Castaic ‘fishers’ frustrate officials
By Jim Holt
Friday, July 20th, 2018

Whether it’s maple syrup, white glue or the sticky substance used in glue traps to catch rodents, mail thieves are stealing mail by coating the inside of mailboxes with a letter-catching adhesive rendering mail easy to grab.

“We call it ‘fishing,’” said Stacia L. Crane, spokeswoman for the US Postal Inspection Service, the law enforcement arm of the US Postal Service. “We call it that because it’s like those old carnival fishing games where you have to catch a fish in a box with a cord for a prize.”

In this case, the prize for mail thieves is money to be made by “washing” stolen cheques, using stolen credit cards and exploiting stolen identity information.

The “sticky stolen mail” incidents were first reported to The Signal by a Castaic woman named Tracy, who refused to give her last name due to potential identity theft concerns.

This past weekend, she placed six checks totaling $3,000 in a streetside blue mailbox on Live Oak Road, not far from The Old Road.

On Friday, after fretting an entire week that they were stolen, not one of the checks had been cashed. Now, after talking to official with the US Postal Inspection Service, her worst fears were confirmed.

“I got out of my car, went to put the mail in the mailbox and I pulled the handle down to see the mail went down. I saw what looked like syrup all on the (inside) wall of the mailbox,” she said.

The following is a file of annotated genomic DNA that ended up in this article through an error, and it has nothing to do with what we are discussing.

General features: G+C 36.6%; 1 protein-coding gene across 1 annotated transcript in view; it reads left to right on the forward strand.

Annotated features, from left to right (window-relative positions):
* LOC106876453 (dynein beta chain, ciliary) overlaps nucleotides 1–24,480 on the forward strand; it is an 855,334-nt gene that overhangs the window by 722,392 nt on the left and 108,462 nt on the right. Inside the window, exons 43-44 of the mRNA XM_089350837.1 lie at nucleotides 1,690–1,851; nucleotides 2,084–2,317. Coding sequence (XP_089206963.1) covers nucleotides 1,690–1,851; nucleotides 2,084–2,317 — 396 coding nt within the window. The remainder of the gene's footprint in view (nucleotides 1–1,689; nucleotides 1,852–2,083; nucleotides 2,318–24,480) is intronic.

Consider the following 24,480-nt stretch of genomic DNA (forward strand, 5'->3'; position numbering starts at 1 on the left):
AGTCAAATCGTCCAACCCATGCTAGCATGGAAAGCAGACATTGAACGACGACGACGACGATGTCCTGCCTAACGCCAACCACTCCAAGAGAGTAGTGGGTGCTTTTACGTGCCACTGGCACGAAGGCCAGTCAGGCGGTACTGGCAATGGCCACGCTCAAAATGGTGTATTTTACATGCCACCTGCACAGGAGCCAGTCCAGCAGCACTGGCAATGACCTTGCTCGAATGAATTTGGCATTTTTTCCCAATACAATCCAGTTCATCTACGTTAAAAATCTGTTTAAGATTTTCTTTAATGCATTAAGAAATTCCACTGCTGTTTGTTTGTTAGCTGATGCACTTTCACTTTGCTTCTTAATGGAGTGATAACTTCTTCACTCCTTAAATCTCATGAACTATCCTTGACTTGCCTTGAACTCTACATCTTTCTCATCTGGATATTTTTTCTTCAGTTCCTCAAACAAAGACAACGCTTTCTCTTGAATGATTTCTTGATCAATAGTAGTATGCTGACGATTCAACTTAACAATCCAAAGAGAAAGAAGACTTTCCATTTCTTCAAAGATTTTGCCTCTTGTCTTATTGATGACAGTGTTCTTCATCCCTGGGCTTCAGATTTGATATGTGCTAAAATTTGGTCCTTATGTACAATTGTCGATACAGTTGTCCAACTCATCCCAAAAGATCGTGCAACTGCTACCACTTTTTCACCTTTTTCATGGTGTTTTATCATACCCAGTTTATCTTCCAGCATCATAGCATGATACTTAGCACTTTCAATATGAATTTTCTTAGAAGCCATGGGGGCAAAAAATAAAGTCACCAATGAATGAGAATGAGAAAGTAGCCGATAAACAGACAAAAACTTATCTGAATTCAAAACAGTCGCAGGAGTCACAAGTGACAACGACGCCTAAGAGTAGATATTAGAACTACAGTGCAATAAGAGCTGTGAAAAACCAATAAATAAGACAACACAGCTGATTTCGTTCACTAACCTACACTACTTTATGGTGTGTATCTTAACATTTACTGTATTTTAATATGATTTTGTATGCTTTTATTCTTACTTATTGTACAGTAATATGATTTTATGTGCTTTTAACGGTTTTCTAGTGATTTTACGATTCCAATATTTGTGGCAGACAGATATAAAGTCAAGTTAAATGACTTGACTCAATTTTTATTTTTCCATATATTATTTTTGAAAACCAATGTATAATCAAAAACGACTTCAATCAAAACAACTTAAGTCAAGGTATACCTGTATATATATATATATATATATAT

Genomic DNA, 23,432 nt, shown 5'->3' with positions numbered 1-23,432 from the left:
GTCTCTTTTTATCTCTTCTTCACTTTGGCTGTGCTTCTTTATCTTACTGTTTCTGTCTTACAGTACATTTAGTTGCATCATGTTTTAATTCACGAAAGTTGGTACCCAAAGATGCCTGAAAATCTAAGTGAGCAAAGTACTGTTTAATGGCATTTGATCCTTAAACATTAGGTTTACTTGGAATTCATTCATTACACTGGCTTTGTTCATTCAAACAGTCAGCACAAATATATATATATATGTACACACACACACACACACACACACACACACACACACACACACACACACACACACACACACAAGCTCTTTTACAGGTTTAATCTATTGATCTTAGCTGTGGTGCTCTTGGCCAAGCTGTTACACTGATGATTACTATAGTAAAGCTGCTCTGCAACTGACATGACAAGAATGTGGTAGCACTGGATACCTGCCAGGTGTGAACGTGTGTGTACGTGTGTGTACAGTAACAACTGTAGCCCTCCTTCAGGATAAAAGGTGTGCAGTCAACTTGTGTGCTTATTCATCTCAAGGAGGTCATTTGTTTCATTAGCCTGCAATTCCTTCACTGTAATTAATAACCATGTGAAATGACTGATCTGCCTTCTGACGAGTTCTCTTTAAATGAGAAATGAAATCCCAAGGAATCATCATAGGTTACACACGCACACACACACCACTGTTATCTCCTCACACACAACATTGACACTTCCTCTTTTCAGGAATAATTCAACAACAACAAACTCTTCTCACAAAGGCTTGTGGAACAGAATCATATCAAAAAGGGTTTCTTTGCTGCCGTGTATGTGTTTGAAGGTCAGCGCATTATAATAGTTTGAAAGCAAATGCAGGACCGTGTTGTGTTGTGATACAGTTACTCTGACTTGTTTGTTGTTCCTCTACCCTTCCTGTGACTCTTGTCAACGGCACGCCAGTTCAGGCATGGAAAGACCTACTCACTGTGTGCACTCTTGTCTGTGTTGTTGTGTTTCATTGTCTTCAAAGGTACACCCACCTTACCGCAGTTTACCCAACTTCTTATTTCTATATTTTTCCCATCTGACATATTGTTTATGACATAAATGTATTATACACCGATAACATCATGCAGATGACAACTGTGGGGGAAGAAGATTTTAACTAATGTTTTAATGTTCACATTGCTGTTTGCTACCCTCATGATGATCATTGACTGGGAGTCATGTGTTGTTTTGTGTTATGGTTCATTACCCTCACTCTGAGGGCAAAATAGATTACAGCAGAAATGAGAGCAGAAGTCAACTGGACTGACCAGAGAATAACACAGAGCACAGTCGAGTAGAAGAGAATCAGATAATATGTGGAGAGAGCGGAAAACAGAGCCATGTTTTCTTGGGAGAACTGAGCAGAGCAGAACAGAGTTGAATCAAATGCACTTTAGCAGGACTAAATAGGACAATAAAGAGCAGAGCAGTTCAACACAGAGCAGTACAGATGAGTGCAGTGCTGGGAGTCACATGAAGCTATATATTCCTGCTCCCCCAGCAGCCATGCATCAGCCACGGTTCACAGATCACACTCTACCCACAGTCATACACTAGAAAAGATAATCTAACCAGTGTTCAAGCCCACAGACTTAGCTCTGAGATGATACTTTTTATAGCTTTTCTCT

“I could see mail stuck to the back of the mailbox,” she said.

The woman went back to her car, she said, grabbed a clothes hanger to “knock the mail down.”

She also called the Santa Clarita Valley Sheriff’s Station and the U.S. Postal Service.  Deputies referred her, she said, to the U.S. Postal Inspection Service.

“They told me they know about and that people go (mail) fishing,” she said, referring to U.S. Postal officials.  “I’m worried now that none of my bills have been cashed.”

Postal officials are in the process of “modifying” mailboxes to make it difficult for sticky mail retrieval, specifically, Crane said, by narrowing the mail slots.

What’s troubling to postal officials is that behind the sticky mail crime and other crimes of mail theft are drug addicts brazenly — even in the daylight — stealing mail to trade for drugs.